Planned Parenthood Will Register Voters at Health Centers Across the Country
In the months leading up to November’s election, the Planned Parenthood Federation of America will register voters at its health centers and college campuses in 45 states, the organization announced last week.
Volunteers will set up tables outside Planned Parenthood clinics and at community gatherings to register voters, inform residents about their state’s voter ID laws, and engage in get-out-the-vote efforts in the weeks before Election Day. PPFA is also directing people to its “My Vote, My Voice” website, where they can pledge to vote, get an absentee ballot from Vote.org, find out where to vote from Rock the Vote, and get a voter registration form by email.
Planned Parenthood is a particularly apt organization to lead voter registration efforts, since its clientele is disproportionately populated by members of historically marginalized demographics. A quarter of Planned Parenthood’s patients are Latina and more than three-quarters live at or below 150 percent of the federal poverty line. For people who don’t speak English or live in poor or rural areas, Planned Parenthood may be one of the most accessible, affordable community institutions. In these places, a health clinic may be the best way to reach those without easy entry points into electoral politics.
“Planned Parenthood health centers see 2.5 million patients annually,” read the organization’s announcement. “Many of these people are young voters, people of color, or people with low-incomes—the same communities that historically have been disenfranchised and continue to face unnecessary hurdles and discriminatory voter suppression laws when trying to vote.”
Since the Planned Parenthood Federation of America is a 501(c)(3) nonprofit, its voter registration program is nonpartisan and not affiliated with any candidates. The organization's lobbying arm, the Planned Parenthood Action Fund, endorsed Hillary Clinton in January, its first-ever endorsement in a presidential primary.
PPFA has held voter registration drives in the past, but this year’s efforts, launching in the wake of several important court victories involving voting rights, are getting a lot of extra attention. After a year of repeated attempts to “defund” Planned Parenthood, all that hullaballoo about the straw man of fetal tissue donation, and state and congressional hearings excoriating Planned Parenthood for all manner of fictitious misdeeds, the impact of representative politics on women’s health care has never been clearer.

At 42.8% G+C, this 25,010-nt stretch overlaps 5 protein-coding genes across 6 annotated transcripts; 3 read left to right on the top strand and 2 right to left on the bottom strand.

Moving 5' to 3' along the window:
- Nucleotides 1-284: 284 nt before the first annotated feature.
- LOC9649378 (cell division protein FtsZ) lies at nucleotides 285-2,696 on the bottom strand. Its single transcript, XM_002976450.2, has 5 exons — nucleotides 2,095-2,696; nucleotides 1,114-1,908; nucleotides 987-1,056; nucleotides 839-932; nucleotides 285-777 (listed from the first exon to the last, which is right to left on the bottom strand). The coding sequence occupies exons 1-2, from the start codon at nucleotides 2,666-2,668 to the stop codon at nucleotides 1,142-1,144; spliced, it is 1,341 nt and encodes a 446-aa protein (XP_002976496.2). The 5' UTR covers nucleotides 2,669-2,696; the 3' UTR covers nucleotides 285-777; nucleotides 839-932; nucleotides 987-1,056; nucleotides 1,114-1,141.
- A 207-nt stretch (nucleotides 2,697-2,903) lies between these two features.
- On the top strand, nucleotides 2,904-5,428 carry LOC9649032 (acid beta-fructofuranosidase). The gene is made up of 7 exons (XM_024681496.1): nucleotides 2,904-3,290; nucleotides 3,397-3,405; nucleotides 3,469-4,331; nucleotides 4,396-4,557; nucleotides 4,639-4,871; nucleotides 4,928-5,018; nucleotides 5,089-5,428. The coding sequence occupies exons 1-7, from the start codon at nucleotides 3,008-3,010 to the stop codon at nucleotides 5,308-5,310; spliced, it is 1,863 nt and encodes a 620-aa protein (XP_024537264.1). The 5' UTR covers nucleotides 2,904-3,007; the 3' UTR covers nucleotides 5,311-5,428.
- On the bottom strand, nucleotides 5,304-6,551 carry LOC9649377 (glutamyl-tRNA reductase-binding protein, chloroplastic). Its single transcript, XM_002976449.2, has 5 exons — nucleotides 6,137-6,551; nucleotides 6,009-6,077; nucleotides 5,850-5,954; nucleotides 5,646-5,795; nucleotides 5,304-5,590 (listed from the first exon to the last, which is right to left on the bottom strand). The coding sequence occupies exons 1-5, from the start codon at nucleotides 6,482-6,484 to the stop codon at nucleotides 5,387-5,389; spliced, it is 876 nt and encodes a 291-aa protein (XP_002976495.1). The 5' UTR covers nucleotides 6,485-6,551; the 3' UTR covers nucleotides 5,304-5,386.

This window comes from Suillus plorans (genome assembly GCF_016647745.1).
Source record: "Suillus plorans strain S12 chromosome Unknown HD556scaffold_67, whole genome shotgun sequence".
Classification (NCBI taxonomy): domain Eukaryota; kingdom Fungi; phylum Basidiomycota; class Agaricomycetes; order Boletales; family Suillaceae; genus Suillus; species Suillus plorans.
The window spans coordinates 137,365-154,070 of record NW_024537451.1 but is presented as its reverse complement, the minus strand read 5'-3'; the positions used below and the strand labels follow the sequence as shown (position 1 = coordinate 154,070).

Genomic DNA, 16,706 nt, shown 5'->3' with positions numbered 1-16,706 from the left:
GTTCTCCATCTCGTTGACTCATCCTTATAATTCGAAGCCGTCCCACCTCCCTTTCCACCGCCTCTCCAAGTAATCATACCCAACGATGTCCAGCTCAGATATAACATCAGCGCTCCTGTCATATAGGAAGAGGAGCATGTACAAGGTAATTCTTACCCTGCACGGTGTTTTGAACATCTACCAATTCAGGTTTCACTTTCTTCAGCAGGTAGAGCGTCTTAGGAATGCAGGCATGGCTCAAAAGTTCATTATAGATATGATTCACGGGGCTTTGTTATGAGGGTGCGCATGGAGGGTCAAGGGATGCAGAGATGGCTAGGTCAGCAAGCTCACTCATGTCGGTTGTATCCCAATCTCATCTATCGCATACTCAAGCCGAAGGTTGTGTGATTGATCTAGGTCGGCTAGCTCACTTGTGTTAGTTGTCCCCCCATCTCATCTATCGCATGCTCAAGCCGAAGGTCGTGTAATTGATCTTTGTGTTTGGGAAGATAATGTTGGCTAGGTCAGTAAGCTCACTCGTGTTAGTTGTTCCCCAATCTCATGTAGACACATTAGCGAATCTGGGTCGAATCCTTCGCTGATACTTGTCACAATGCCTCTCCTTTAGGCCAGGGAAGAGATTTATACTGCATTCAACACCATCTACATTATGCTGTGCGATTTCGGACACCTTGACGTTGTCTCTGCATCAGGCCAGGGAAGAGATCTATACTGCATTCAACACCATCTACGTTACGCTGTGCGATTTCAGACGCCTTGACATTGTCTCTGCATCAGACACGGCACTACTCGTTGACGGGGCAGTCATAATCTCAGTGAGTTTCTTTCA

Fox News Thinks Female Olympic Athletes Should Wear Makeup to “Look Beautiful” on the Podium
Should female Olympic athletes wear makeup? Can it make them feel more empowered and more like themselves during competition? After USA Today published an article on this subject last week, a Fox News show called Sports Court decided to take it on. This being Fox News, the commentators offered intelligent, well-reasoned, nuanced opinions on the matter.
“Why should I have to look at some chick’s zits?” That pearl of wisdom came courtesy of media personality Bo Dietl.
Kayla Harrison Won Judo Gold for the USA. For Sexual Abuse Victims, Her Triumph Is Twofold.
Last week, an Indianapolis Star investigation revealed USA Gymnastics officials ignored allegations that coaches were sexually abusing their underage athletes. In at least four cases, executives neglected to report accusations to authorities, allowing the coaches to continue victimizing girls for years before their eventual arrests.
For these women and other survivors of sexual abuse, 26-year-old judoka Kayla Harrison provides a glimmer of hope. The Olympic gold medalist won two national judo championships by age 15, all while training in Ohio under Daniel Doyle, a coach who sexually abused her from the time she was 13.
Harrison first spoke out in a USA Today story published in November 2011, less than a year before she became America’s first-ever gold medalist in judo at age 22 at the 2012 London Olympics. On Thursday afternoon, in a match-up with France’s Audrey Tcheumeo, Harrison won her second consecutive Olympic gold.
As a young teen, Harrison battled depression and suicidal ideation as Doyle abused her for more than three years. “Daniel was one of my mom’s friends, he babysat me and my brother and sister, he came over for family barbecues,” Harrison told the Telegraph in 2012. “It was devastating. When I was young, he would say, 'We have to keep this between us or we will get into trouble’ and, honestly, as I got older, I was pretty brainwashed.”